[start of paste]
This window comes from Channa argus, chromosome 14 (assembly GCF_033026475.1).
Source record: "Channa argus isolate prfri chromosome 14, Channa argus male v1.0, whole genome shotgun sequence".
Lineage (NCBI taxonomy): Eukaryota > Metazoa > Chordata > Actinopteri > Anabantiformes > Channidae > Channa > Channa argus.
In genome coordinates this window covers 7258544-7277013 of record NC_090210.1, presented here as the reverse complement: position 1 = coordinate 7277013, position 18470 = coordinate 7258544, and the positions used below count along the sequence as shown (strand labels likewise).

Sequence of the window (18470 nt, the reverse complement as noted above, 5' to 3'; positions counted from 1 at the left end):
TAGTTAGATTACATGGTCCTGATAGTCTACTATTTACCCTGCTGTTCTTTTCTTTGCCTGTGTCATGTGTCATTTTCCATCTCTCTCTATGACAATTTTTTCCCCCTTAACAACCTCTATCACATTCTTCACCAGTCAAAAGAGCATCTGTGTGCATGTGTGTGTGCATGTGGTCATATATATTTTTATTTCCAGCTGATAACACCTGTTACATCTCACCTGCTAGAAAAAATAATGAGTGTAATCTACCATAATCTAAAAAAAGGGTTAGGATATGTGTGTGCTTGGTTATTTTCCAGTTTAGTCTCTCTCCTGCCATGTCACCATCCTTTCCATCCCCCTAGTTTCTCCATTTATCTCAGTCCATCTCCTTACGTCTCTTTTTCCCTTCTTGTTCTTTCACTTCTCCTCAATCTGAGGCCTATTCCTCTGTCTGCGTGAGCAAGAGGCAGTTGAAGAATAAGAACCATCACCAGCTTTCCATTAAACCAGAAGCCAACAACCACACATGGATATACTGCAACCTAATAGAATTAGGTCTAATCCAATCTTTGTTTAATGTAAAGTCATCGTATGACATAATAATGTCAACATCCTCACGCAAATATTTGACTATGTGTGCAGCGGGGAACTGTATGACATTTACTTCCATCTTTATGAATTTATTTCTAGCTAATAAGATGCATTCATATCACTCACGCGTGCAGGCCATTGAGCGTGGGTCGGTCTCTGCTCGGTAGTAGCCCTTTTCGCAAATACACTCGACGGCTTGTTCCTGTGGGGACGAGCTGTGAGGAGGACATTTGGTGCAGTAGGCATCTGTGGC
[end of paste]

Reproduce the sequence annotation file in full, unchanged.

This window comes from Channa argus, chromosome 14 (assembly GCF_033026475.1).
Source record: "Channa argus isolate prfri chromosome 14, Channa argus male v1.0, whole genome shotgun sequence".
Lineage (NCBI taxonomy): Eukaryota > Metazoa > Chordata > Actinopteri > Anabantiformes > Channidae > Channa > Channa argus.
In genome coordinates this window covers 7258544-7277013 of record NC_090210.1, presented here as the reverse complement: position 1 = coordinate 7277013, position 18470 = coordinate 7258544, and the positions used below count along the sequence as shown (strand labels likewise).

Sequence of the window (18470 nt, the reverse complement as noted above, 5' to 3'; positions counted from 1 at the left end):
TAGTTAGATTACATGGTCCTGATAGTCTACTATTTACCCTGCTGTTCTTTTCTTTGCCTGTGTCATGTGTCATTTTCCATCTCTCTCTATGACAATTTTTTCCCCCTTAACAACCTCTATCACATTCTTCACCAGTCAAAAGAGCATCTGTGTGCATGTGTGTGTGCATGTGGTCATATATATTTTTATTTCCAGCTGATAACACCTGTTACATCTCACCTGCTAGAAAAAATAATGAGTGTAATCTACCATAATCTAAAAAAAGGGTTAGGATATGTGTGTGCTTGGTTATTTTCCAGTTTAGTCTCTCTCCTGCCATGTCACCATCCTTTCCATCCCCCTAGTTTCTCCATTTATCTCAGTCCATCTCCTTACGTCTCTTTTTCCCTTCTTGTTCTTTCACTTCTCCTCAATCTGAGGCCTATTCCTCTGTCTGCGTGAGCAAGAGGCAGTTGAAGAATAAGAACCATCACCAGCTTTCCATTAAACCAGAAGCCAACAACCACACATGGATATACTGCAACCTAATAGAATTAGGTCTAATCCAATCTTTGTTTAATGTAAAGTCATCGTATGACATAATAATGTCAACATCCTCACGCAAATATTTGACTATGTGTGCAGCGGGGAACTGTATGACATTTACTTCCATCTTTATGAATTTATTTCTAGCTAATAAGATGCATTCATATCACTCACGCGTGCAGGCCATTGAGCGTGGGTCGGTCTCTGCTCGGTAGTAGCCCTTTTCGCAAATACACTCGACGGCTTGTTCCTGTGGGGACGAGCTGTGAGGAGGACATTTGGTGCAGTAGGCATCTGTGGC